We’re now in a dynamic, global landscape that’s driving big innovation and increased competition for economical livelihood. Gas plant operators are now looking to flexibility upgrades to maintain relevance. If you don’t invest, you’ll be irrelevant. 

Flexibility is now a “must do”!

That’s why I’m so excited about our flexibility offerings, and we have plenty! Today I’m going to focus on two: The OpFlex product line and AFS.

OpFlex Solutions Suite:

Our OpFlex product line is made up of advanced controls technology that will help operators get the most out of their physical power plant equipment, expand the operating envelopes and enable operations to adapt to changing conditions. OpFlex solutions can help in four ways: 

Startup Agility 

The solutions in this category are aimed at making a combined cycle plant or a simple cycle turbine have the fastest, most reliable, most repeatable starts with the lowest emissions, lowest fuel burn, and lowest wear and tear.

Combustion Versatility

Combustion turbines of course operate using the combustion process. It’s the most challenged, constrained subsystem of the overall gas turbine system. The combustion system must operate robustly and reliably (i.e., with stable flame, low dynamics, and low emissions) as you face external changes in weather (e.g., temperature, humidity), fuel composition, and grid frequency variation. Leveraging model-based controls—essentially an on-board, real-time simulator of the Brayton thermodynamic cycle and combustion process—our goal is to expand fuel flexibility, ensure robust operation with fewer trips, ensure the hardware lasts multiple long service intervals with low dynamics, all while maintaining emissions compliance.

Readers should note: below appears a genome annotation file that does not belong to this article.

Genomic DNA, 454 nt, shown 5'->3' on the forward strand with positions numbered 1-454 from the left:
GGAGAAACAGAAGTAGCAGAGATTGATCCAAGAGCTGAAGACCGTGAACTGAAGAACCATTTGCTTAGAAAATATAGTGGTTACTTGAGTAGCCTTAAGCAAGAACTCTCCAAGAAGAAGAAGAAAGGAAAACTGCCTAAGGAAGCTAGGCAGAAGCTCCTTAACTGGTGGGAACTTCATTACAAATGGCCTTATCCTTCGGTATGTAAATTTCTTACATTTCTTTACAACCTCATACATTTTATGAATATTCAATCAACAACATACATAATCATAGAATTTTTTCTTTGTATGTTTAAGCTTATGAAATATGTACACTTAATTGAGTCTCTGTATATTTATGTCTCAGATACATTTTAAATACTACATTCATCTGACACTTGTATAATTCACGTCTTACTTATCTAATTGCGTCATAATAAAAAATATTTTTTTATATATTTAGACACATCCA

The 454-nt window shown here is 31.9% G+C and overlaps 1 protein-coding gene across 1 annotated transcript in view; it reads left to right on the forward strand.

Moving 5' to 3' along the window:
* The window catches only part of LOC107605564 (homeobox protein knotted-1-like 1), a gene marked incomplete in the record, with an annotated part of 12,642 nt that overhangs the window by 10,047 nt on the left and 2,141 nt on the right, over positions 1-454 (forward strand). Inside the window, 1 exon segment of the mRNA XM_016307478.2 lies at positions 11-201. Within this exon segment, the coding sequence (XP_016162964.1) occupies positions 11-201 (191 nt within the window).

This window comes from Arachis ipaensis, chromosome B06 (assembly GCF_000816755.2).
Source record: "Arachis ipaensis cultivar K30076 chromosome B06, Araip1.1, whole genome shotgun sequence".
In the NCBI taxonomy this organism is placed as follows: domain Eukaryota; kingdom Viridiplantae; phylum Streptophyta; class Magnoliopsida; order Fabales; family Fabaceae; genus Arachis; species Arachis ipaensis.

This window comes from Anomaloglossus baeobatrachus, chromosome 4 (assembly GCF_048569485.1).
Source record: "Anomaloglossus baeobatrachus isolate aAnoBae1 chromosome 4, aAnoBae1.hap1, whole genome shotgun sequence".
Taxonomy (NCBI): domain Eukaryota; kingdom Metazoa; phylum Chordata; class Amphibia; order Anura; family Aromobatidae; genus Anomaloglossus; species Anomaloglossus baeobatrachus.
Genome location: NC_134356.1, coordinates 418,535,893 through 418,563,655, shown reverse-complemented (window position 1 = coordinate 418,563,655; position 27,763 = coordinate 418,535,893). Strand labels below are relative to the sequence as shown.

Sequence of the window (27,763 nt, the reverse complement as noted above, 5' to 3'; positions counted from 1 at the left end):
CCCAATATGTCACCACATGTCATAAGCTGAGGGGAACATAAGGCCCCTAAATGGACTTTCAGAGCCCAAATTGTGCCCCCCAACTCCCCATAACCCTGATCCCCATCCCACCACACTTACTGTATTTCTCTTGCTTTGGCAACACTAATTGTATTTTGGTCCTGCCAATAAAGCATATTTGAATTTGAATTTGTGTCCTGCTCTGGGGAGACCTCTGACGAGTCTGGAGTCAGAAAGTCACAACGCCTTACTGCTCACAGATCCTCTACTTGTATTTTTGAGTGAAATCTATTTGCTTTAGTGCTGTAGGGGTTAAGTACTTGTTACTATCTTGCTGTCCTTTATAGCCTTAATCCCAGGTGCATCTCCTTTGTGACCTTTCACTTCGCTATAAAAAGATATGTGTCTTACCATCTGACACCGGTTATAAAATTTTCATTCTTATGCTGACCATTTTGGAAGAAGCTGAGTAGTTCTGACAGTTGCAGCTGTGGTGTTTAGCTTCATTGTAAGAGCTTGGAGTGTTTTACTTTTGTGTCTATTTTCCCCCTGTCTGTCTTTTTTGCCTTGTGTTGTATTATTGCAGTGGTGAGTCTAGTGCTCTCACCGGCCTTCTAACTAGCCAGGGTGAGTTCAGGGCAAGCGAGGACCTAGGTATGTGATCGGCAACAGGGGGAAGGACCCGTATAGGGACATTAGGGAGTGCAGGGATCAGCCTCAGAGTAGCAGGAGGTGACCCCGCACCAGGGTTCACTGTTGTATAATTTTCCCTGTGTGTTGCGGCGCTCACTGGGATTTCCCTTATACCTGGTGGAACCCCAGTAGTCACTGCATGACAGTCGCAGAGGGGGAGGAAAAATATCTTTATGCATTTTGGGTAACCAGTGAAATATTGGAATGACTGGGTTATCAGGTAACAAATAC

Load Flexibility

So now that the gas turbine has robust combustion control, what’s the best way to take advantage of that? The answer is via load range expansion, meaning higher highs, and lower lows, in emissions compliance, as well as how to optimize turbine operation for the best efficiency at all load levels, how to get the best responsiveness to survive grid events and respond to them, and how to customize plant operations to meet whatever the power landscape suggests is needed. So it’s higher highs in terms of output, and lower lows in terms of deeper turndown, and improved efficiency at all loads, all while being able to move between that bottom and top as quickly and reliably as possible, while remaining in emissions compliance.

System Reliability